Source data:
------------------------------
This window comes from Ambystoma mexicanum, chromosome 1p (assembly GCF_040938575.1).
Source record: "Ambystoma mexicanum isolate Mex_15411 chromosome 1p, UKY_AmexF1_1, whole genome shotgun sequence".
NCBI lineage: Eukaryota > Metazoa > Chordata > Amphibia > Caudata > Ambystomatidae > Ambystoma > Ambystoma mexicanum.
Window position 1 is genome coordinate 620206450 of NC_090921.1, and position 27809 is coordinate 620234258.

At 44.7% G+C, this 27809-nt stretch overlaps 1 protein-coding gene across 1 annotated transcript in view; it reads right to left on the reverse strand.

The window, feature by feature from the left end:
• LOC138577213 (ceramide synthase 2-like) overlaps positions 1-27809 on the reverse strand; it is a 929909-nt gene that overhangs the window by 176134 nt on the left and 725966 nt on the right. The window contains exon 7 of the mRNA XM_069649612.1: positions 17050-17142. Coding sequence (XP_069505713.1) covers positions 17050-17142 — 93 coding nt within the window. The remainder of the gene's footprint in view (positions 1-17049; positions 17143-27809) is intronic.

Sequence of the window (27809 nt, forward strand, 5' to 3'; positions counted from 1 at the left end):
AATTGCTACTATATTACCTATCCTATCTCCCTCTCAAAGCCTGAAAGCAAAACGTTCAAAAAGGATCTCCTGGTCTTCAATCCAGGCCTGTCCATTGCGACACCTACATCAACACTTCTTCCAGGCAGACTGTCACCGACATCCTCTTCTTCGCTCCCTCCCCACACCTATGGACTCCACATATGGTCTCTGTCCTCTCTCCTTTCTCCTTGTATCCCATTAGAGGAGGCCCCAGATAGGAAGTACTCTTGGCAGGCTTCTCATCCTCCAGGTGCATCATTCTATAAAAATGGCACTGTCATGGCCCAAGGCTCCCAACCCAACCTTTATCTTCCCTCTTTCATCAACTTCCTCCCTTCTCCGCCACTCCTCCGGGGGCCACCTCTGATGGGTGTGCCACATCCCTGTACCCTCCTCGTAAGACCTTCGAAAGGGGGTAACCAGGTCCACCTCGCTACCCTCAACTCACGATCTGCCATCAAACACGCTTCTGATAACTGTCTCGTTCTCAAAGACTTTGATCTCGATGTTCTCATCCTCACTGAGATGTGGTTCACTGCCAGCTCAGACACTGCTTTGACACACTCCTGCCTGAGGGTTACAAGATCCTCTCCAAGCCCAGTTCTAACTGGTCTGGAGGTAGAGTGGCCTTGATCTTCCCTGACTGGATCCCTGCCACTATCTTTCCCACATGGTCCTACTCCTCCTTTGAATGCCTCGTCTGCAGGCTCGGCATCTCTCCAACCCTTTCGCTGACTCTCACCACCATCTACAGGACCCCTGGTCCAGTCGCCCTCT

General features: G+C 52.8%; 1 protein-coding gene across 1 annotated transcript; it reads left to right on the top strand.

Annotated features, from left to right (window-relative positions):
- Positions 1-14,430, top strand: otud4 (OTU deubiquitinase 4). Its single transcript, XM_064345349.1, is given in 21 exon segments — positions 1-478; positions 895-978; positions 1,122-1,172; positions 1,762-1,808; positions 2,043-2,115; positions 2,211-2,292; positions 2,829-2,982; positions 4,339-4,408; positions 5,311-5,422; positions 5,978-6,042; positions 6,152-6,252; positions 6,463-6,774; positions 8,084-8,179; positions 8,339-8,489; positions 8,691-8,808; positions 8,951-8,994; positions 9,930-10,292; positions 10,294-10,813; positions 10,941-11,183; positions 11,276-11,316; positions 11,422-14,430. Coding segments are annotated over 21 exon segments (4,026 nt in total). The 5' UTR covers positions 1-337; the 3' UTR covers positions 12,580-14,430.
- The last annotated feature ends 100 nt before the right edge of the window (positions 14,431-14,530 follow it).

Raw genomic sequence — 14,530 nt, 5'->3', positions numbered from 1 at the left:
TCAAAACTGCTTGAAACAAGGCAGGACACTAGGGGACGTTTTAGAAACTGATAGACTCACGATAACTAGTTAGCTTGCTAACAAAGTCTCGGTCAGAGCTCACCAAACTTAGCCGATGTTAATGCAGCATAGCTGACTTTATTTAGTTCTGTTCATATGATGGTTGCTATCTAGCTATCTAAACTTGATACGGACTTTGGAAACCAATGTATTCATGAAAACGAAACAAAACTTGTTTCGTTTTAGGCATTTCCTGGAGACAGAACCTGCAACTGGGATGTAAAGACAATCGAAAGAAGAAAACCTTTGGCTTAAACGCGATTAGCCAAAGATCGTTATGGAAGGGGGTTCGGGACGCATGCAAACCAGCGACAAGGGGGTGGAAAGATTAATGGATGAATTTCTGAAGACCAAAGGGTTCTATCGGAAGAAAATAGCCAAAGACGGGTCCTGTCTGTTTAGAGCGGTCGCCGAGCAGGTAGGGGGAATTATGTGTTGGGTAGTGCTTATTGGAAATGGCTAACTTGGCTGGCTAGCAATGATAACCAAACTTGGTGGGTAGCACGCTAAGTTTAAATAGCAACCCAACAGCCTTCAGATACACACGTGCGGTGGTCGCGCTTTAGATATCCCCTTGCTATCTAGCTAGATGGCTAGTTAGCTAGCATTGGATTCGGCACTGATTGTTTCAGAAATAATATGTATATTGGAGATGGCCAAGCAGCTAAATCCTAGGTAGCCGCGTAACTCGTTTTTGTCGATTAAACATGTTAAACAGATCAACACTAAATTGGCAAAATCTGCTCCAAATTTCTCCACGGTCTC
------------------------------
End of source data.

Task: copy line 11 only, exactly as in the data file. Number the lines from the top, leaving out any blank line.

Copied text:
Annotated features, from left to right (window-relative positions):